FrameMaker, MS Word, PowerPoint, Excel, Quark Express, Visio, SnagIT, RoboHelp, Madcap Flare, Author IT, Acrobat, PageMaker, Wiki, XMetal, Oxygen… more and yet more tools.
This list can be easily made long enough to cover an entire page. With the evolution of technical writing industry, there is an enormous growth in types and number of tools. Earlier, tools were not available for specific tasks but now the problem arises to choose the best tool out of so many different options available in the market.
With the increase in the number of tools in the market, the prime area of concern for technical writers has shifted from “mastering a single tool” to becoming “Proficient” in several tools. The world is full of unique things and our clients and employers happen to belong to that unique clan of people. What appeals to one employer may actually be disregarded by others, so to be an efficient technical writer of global competence, one must become proficient in all tools of the trade so that one can work according to the client needs and not by the tools one is just familiar with. Most employers will not hesitate to discard candidates who are not familiar with the tools used by existing technical writers in their organization.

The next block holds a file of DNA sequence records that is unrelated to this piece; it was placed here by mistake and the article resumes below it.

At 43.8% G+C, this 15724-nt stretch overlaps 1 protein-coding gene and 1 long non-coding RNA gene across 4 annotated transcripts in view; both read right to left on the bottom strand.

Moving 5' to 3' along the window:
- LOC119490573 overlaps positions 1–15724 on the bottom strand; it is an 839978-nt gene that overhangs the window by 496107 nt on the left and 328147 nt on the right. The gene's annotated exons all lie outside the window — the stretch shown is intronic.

Photo credit: Wikipedia
As new versions of tools are launched at very short intervals, it becomes difficult for the already load-struck technical writers to learn even the new functions of the same tool, leave alone learning absolutely new tools. But this negligence of new technology in turn creates problems, as the new technology provides high-efficiency, which is the requirement of the future technical writing industry.
Therefore, it has become essential for all technical writers to become truly the “Perfect of the Perfects” by attaining a high level of proficiency in most, if not all, kinds of Technical Writing tools available today. Gone are the days when technical writers used to get a job because they can format beautiful looking documents in Word. Now they must learn about XML, DITA, Snippets in RoboHelp and video creation in Captivate.
Photo credit: Wikipedia
Unless we are familiar with commonly used software in the field, we will find it really hard to survive in the highly competitive world where the success and failure are separated by a thin line. In order to face the rising competition, we must act now to climb the skill ladder to remain high above the windy seas of global markets and secure a stable and peaceful place at the earliest.
In the words of Antoine de Saint, “Perfection is achieved, not when there is nothing more to add, but when there is nothing left to take away.”
Do you also have a love-hate relationship with software tools? Are you among those who believe that software tools are not important for technical writers and we must focus only on the writing skills or do you see the benefit of learning software tools used by technical writers? Leave a comment and let me know.